The purpose of graffiti has always been to make an artist’s message or name visible, which is why it is created in public places. Graffiti artists of the late 20th century usually lacked access to more traditional means or platforms of expression to promote their work. The culture of graffiti and tagging revolves around leaving a mark in the community so that other artists and taggers can see it.
Who was the first to do Graffiti Art?
Graffiti Art cannot be traced to a single artist with certainty. Graffiti doesn’t usually last long, so it isn’t easy to trace its origins. Graffiti artists typically remain anonymous, and art is often tagged over or painted over by other artists or by the city or the building owner.
Graffiti is often credited to Cornbread, and he is often referenced as being its creator. Cornbread, whose real name is Darryl McCray, is widely regarded as the first artist of the modern Graffiti movement. Cornbread was just a 12-year-old kid when he began writing his nickname on every surface he could find in 1965.
Nevertheless, Cornbread sparked a trend that quickly spread and grew in popularity. Among Cornbread’s most famous works was an elephant’s infamous tagging in the Philadelphia Zoo.
Cornbread painted “Cornbread Lives” on both sides of a live elephant in response to false claims that he had died. Today, graffiti artists like Alec Monopoly mark a wider range of objects than Cornbread.
Alec Monopoly and Banksy were two of the first artists to take graffiti off the streets and place it in another artistic medium or setting. In some cases, settings are traditional, like a canvas, but they are shocking and innovative at other times, such as helicopters, cars, handbags, escalators, and many other places.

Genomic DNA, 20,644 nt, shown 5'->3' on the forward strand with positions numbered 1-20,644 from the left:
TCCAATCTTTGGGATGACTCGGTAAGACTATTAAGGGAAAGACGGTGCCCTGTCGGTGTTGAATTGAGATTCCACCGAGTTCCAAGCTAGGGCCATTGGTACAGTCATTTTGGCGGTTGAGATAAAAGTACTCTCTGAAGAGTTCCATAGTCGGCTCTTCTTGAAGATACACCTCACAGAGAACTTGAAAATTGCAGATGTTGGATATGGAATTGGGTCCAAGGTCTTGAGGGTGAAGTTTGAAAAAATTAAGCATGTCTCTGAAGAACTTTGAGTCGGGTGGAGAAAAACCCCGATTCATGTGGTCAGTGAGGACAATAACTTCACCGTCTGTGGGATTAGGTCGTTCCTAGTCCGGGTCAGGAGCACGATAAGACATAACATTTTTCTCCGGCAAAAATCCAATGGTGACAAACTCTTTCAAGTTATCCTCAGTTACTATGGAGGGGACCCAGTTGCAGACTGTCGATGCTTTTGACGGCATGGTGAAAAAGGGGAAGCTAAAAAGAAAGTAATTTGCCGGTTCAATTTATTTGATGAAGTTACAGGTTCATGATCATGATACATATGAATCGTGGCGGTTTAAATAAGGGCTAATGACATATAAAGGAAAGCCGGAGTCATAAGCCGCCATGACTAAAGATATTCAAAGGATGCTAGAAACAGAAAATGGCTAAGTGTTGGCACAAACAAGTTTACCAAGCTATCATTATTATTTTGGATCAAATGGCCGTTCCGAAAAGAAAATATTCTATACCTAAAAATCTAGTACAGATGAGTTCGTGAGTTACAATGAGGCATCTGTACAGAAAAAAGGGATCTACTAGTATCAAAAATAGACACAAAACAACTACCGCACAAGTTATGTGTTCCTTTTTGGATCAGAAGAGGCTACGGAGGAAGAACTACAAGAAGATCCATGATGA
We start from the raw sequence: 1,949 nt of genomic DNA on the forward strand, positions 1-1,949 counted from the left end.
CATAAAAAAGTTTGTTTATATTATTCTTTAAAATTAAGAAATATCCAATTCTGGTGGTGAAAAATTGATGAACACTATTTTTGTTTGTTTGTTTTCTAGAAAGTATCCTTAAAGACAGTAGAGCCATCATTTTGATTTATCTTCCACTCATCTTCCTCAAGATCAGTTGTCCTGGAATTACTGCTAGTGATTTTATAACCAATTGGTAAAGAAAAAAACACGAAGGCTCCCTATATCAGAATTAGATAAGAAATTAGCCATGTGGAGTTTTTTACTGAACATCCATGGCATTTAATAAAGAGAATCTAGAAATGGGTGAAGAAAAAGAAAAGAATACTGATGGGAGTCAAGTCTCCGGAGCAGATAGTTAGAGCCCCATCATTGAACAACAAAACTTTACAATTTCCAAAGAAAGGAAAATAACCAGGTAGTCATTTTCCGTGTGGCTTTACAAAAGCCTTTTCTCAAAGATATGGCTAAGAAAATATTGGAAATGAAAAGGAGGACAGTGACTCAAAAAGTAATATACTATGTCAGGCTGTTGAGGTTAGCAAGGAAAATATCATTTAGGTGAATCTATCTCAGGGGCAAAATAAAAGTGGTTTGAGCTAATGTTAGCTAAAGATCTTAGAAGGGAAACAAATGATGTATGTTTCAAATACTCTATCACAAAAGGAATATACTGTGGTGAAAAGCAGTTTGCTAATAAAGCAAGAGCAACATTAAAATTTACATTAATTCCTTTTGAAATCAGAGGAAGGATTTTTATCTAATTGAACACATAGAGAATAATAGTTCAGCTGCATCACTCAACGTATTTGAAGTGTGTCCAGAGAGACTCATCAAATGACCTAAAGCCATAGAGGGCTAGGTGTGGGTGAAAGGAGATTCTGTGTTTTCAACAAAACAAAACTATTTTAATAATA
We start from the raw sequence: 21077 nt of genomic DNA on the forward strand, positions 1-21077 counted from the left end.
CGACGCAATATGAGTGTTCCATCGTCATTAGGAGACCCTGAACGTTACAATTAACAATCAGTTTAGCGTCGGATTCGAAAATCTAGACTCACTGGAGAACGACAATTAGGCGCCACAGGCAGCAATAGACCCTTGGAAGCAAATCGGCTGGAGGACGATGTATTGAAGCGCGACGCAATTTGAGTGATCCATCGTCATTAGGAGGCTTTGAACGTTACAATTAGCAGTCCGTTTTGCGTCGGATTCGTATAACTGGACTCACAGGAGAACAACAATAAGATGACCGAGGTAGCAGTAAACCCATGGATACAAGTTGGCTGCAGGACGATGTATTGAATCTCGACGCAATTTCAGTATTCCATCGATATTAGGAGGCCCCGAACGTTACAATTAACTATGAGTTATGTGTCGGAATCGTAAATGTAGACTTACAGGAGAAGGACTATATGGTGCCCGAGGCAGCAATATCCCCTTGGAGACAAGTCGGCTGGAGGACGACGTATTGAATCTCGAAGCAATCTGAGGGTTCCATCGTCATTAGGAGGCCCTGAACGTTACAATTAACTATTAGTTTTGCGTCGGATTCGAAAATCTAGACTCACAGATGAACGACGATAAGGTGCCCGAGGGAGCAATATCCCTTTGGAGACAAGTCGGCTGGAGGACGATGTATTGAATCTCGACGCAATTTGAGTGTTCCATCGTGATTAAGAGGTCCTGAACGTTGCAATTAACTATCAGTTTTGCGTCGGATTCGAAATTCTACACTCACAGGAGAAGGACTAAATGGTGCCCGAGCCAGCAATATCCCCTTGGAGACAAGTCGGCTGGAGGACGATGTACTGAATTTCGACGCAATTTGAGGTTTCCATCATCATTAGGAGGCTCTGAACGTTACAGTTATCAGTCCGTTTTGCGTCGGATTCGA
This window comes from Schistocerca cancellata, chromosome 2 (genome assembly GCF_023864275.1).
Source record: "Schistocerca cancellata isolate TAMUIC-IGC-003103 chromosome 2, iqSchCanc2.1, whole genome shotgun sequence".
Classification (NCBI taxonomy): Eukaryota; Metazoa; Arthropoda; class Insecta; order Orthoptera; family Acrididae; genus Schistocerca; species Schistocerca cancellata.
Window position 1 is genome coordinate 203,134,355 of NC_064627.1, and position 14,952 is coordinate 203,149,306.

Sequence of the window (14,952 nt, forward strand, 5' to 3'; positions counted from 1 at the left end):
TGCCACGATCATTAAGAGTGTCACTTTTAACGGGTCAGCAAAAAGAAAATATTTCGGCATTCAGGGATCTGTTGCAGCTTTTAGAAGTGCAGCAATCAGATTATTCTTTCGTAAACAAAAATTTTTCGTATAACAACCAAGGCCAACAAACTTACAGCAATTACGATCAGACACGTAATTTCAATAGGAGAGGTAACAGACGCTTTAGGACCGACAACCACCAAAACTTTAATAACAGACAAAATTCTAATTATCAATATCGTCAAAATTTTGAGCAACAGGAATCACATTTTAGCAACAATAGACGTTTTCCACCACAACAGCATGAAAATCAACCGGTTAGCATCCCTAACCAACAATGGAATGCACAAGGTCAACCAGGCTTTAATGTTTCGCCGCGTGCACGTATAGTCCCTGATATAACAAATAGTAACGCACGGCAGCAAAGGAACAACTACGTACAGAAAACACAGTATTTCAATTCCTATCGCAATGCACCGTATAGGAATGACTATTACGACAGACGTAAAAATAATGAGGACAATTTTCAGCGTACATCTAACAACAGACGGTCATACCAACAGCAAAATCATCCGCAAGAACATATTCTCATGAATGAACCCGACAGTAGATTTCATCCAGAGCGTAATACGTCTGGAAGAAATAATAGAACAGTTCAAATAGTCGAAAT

Where Graffiti First Blew Up
Graffiti thrived in major American cities, particularly in black and Latino neighborhoods, and was popular with hip-hop street subcultures.
Historians generally point to either Philadelphia or New York as the birthplace of modern graffiti. The epicenter of Graffiti culture, however, quickly became New York. Graffiti tags on New York subway trains were so prevalent in the 1970s that you could barely see through the subway car windows.
Graffiti is now widespread, with lively graffiti scenes in Berlin, Mexico City, Lisbon, Melbourne, New Delhi, London, Bogota, Buenos Aires, Madrid, and other major cities.
WORD ON THE STREET: FREQUENT QUESTIONS
What Is a “Tag”?
The original, most common, and most basic Graffiti style you see every day is a graffiti tag. Artists, commonly known in the graff world as Writers, usually use pseudonyms as tags, but in essence, a tag is their “signature.”
Spray paint is used to create tags, which use the artist’s identifying name or symbol. Tags with increased artistic sophistication are called Throw Ups, Bombs, Pieces, or Blockbusters. Nonetheless, the artist’s moniker or tag is almost always incorporated into the design. Graffiti differs from other forms of street art by applying variations of the same tag or design.
What Type of Art Is “Graffiti”?